IT NewsFacts and forecastsTechnology
Ekaterina Alexandrova | 09.11.2020
Over the past six months, the number of radiologists who are active users of medical services based on computer vision has increased. The number of skeptical doctors to
artificial intelligence technology dropped to 36%. These results were reported by Sergei Morozov, Moscow’s chief specialist in radiation and instrumental diagnostics, director of the Center for Diagnostics and
The results of the work of AI services as part of the Moscow experiment on the introduction of computer vision in radiation diagnostics are evaluated by half a thousand radiologists. Moscow implementation experiment
computer vision in radiation diagnostics has been carried out since February 2020. This is a large-scale scientific study of the applicability and quality of artificial intelligence for solving practical problems
health care. The results of the experiment will be announced next year.
New data showed that 64% of radiologists agree with the results of artificial intelligence algorithms. Other users are still dissatisfied with the quality of medical treatment
images – the results, according to their version, are erroneous. Some doctors believe that the occurrence of false positive and false negative results in the processing and analysis of medical images
artificial intelligence is associated with the quality of IT development, and it is necessary to “retrain” algorithms. Sergey Morozov calls the real reasons for the erroneous diagnosis problems from outside
developers: gaps in the quality management system and methodically incorrect selection of datasets for training algorithms.
“Not all professionals start to quickly support new technologies; every IT product adapts to change through the innovation curve. In addition, there are doctors who express concerns about
that the profession of a radiologist is in danger in the future. This is not true. Obviously, in the future, radiologists will work with a large number of complex studies,
as the volumes of diagnostics and types of research are growing. And the share of artificial intelligence will have routine, monotonous tasks, for example, preventive research, “says Sergey
The problem of a high flow of research and, as a result, a staff shortage can be solved by computer vision technology aimed at reducing the time required to describe medical images. IN
Currently, 33% of radiologists are convinced that algorithms can reduce the time required to prepare reports. However, another 32% of radiologists believe the opposite is true: in their opinion, time is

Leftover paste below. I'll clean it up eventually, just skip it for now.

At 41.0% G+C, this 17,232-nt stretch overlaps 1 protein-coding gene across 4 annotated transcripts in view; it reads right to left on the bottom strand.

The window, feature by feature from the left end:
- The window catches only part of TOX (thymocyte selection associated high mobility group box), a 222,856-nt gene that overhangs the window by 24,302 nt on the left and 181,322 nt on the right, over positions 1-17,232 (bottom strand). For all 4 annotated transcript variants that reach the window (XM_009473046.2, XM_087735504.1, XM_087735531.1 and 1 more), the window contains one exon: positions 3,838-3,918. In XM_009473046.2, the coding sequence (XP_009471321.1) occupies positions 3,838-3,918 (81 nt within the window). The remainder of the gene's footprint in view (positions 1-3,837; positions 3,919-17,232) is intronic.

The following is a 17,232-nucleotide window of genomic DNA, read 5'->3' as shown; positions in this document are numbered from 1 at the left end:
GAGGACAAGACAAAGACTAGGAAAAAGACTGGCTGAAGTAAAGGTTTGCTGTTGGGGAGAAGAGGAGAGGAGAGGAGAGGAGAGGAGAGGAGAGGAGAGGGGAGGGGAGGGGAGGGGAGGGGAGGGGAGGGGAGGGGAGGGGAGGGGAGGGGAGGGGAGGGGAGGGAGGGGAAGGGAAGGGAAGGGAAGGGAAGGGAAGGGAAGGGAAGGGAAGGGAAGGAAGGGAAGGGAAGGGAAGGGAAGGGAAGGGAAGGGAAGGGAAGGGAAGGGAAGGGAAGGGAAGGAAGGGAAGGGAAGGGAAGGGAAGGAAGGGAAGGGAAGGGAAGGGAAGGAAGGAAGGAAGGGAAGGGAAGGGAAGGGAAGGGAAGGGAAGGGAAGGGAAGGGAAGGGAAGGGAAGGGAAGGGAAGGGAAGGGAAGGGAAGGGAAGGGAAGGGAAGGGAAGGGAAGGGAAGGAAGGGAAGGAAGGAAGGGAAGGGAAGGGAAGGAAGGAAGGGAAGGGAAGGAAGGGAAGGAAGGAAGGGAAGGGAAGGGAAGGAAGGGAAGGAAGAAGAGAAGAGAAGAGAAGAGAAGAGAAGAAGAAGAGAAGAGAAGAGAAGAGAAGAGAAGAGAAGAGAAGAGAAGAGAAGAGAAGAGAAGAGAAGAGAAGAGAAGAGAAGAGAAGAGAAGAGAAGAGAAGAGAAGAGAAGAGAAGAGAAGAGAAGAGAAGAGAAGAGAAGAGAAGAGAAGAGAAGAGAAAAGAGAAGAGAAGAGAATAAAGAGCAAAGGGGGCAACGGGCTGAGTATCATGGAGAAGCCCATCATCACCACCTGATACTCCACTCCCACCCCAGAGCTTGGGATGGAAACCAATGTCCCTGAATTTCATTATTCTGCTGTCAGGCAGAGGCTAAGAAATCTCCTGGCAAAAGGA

the description has increased due to AI, since not all the functionality of the services is finalized. Nonetheless, 46% of physicians are confident that AI services will help reduce the absence of clinically significant
discrepancies. In the future, the operator of the experiment, the Diagnostic and Telemedicine Center, is considering creating personalized worklists for doctors depending on their specialty, within the framework of
which radiologists will be able to choose for themselves certain algorithms, but such a model must be tested.
According to a study by the Center for Diagnostics and Telemedicine, the average time for processing medical images by services is 10 minutes. Health standards for planned description
X-ray examinations are allocated 24 hours. “The real time of preparation of the conclusion can take less time due to the remote description of studies, concentration of expertise in
Reference Center and process automation, ”said Anton Vladzimirsky, Deputy Director for Research at the Center for Diagnostics and Telemedicine. This is especially true for situations where
the duration of the preparation of the X-ray report can be up to a week, and the records for examinations are not opened until the presence of a doctor on the spot is ensured.
Another objective of the digital project, as Anton Vladzimirsky concluded, is to reduce the burden on doctors to process a large flow of routine examinations with a low percentage of revealing significant
pathologies. According to him, out of three thousand scanned fluorograms, only one case with signs of tuberculosis can be identified. For this reason, the experiment included such routine and massive
studies like fluorography, mammography, lung cancer screening, which can be automated using computer vision technology. Together with this, in the future, some functions
radiologists can be transferred to other specialists. In particular, an X-ray of the lungs with automated marking of pneumothorax will immediately be able to go to an intensive care physician,
who, in accordance with the professional standard, is entitled to a diagnosis.
Artificial intelligence, medicine